The ongoing debate on ‘net neutrality’ is quite instructive. Four points merit attention to understanding the debate and its broader implications for choice and competition within developing societies.
First, most people were caught off guard when they heard the term ‘Net Neutrality’. The principle is quite intuitive but caught the imagination of ‘netizens’ in India as soon as Airtel revealed its plans to launch the ‘Airtel Zero’ service. Also, the idea gripped imagination as TRAI (Telecom Regulatory Authority of India) released its consultation paper around the same time on ‘Regulatory Framework for Over-the-top (OTT) services’. Chapter 5 of the paper is dedicated to ‘Network Neutrality’. The term ‘Net Neutrality’ of ‘Network Neutrality’ means that that Internet service providers (ISP’s) and governments should treat all data on the Internet equally, not discriminating or charging differentially by user, content, site, platform, application, type of attached equipment, or mode of communication. It is because if ISP’s are not net neutral they end up being discriminatory to consumers. Also, supporters opine that net neutrality ensures innovation and competition and secures the digital rights of citizens in addition to supporting the end-to-end design principle of the Internet. It means as a customer one is free to choose access to Internet not just specific websites or applications hand picked by companies trying to benefit from the opportunity. It also means that as a system whenever possible, communications should be defined to occur at the end-points of a communications system.
Second, the concept is relatively new. The term was coined by a Columbia Law Professor Tim Wu, in 2003. The debate on this scale (Already over 300,000 emails have been sent to TRAI demanding net neutrality), is happening for the first time in India. In fact, the Facebook and Reliance on India teamed up for discriminatory Internet access with their product ‘Internet.org’ however most netizens did not see it like that that when it was launched in February this year.
Third, large companies providing Internet access is not discriminatory but the fact that they tend to provide access to only a few chosen sites/ applications goes against the democratic principles on which the Internet was founded. Thus, to be a truly universal medium, the access has to be universal rather than selective. However critics of this view say that there are free highways, and there are toll roads. Now free roads have open access but does this mean we restrict access to toll roads simply because it discriminates people that have money for access from the ones that do not. There is a logical counter to this argument as well. First, it is an analogy and Internet access, and highway access are two different things. It is because, selective highway access doesn’t shape your behavior as selective Internet access does. Also, this does not capture the collusive nature of the business that restricts a citizen’s fundamental freedom to choose whatever s/he wants to do on the Internet. Third, it also restricts competition on the Internet from newer players, as these will not have the money to go on the ‘toll road’. So do we, as a result, choose to stifle competition and innovation on the Internet just because somebody had more money to pay for faster delivery?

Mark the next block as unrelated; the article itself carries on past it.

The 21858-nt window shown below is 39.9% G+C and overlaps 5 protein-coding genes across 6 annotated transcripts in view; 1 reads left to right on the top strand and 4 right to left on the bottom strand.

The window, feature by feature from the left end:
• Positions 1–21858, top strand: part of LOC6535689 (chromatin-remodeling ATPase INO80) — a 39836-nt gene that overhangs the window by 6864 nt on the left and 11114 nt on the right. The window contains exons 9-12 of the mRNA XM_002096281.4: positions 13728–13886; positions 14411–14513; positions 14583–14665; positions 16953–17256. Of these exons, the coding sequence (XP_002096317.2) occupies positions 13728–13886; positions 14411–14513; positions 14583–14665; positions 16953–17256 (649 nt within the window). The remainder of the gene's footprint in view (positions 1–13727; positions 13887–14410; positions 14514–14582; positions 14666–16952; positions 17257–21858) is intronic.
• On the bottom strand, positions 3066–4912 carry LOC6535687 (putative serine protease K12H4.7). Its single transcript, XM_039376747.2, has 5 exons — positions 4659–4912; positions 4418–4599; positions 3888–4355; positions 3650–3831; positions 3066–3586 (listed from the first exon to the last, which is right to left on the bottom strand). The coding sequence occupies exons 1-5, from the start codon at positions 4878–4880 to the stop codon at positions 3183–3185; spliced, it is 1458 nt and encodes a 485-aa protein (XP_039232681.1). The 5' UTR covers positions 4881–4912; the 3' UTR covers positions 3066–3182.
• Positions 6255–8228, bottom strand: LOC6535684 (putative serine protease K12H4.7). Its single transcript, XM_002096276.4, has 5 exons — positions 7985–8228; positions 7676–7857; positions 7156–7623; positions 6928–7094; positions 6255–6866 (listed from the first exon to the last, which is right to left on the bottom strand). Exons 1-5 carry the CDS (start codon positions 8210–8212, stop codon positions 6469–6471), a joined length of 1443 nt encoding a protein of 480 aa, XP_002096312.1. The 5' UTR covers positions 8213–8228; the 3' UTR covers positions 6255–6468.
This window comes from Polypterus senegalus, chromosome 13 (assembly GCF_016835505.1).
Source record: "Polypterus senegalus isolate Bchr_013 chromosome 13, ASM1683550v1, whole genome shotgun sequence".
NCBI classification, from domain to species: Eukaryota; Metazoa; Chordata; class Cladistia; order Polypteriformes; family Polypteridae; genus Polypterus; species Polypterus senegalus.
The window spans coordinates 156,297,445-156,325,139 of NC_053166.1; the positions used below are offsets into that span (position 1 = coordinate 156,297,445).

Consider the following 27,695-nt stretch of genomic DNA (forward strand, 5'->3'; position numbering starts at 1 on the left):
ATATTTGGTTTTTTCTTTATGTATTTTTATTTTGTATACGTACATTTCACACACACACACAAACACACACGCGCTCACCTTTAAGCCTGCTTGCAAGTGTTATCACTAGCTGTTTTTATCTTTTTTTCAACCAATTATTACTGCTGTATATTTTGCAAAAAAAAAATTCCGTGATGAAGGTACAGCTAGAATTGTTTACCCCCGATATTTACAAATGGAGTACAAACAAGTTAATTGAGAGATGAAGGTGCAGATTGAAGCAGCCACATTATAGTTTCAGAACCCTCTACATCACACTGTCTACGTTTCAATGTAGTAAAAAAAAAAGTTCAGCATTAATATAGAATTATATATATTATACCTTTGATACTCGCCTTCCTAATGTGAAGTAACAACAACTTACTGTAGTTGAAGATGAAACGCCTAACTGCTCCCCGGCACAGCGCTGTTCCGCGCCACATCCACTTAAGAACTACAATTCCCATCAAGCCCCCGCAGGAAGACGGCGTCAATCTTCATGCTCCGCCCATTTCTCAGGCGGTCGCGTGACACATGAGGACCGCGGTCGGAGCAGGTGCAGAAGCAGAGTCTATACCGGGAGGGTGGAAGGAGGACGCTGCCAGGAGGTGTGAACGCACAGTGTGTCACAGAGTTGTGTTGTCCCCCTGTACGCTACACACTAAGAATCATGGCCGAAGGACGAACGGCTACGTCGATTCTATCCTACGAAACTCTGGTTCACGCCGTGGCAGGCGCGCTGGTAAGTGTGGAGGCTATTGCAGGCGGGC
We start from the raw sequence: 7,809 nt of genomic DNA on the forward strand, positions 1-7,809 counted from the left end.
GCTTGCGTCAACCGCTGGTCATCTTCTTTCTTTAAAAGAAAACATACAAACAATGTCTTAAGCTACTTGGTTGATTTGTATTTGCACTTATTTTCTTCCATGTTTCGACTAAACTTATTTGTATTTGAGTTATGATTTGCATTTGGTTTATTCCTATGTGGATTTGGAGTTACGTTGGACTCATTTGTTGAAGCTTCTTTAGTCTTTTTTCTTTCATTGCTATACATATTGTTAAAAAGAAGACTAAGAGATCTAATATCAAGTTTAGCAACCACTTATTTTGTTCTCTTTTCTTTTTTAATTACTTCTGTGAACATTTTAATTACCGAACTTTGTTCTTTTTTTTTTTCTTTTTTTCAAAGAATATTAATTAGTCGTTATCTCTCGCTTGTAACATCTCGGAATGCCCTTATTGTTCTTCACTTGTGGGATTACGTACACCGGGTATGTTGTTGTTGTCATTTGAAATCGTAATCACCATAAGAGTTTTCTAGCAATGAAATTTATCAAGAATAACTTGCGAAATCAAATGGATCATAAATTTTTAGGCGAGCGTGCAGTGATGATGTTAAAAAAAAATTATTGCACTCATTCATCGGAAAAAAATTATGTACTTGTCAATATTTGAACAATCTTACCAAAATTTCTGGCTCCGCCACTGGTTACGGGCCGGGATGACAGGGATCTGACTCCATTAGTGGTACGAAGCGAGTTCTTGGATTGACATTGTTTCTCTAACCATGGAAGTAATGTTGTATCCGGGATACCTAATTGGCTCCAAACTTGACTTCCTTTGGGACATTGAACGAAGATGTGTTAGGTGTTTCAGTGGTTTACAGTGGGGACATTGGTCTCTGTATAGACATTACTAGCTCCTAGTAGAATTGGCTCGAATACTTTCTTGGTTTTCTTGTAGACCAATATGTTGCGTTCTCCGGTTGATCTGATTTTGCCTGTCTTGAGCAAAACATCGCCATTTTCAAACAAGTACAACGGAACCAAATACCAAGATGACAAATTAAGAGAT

Fourth, the issue of choice is critical to understanding the debate. As a citizen if the Facebook’s of the world truly want to provide access to information/ Internet why just make certain websites free on the Internet.org, why not invest in providing free access to Internet for all websites? Why only provide access to select sites and applications that are in a business partnership mode like their partnership with the Reliance’s and Airtel’s of the world? Ultimately, network neutrality ensures fair play among the competitors on the Internet on a democratic principle and not because one company has an excess of cash to increase speed of delivery over the Internet. As gatekeepers, ISP’s have a role to ensure that consumer choices are not determined solely by payments made by companies to them for faster data delivery over the Internet.
The Government of India in lieu of the recent debate in India has set up a six-member committee comprising Telecom Ministry officials to examine various aspects of ‘Net Neutrality’. The report of the committee is slated to be submitted on May 9, 2015. The debate on net neutrality is not going to be over any soon. It is because it calls into play the regulation of one of the most creative and fundamental ideas of our time in question- namely the Internet.
Published with Business Insider on April 17, 2015.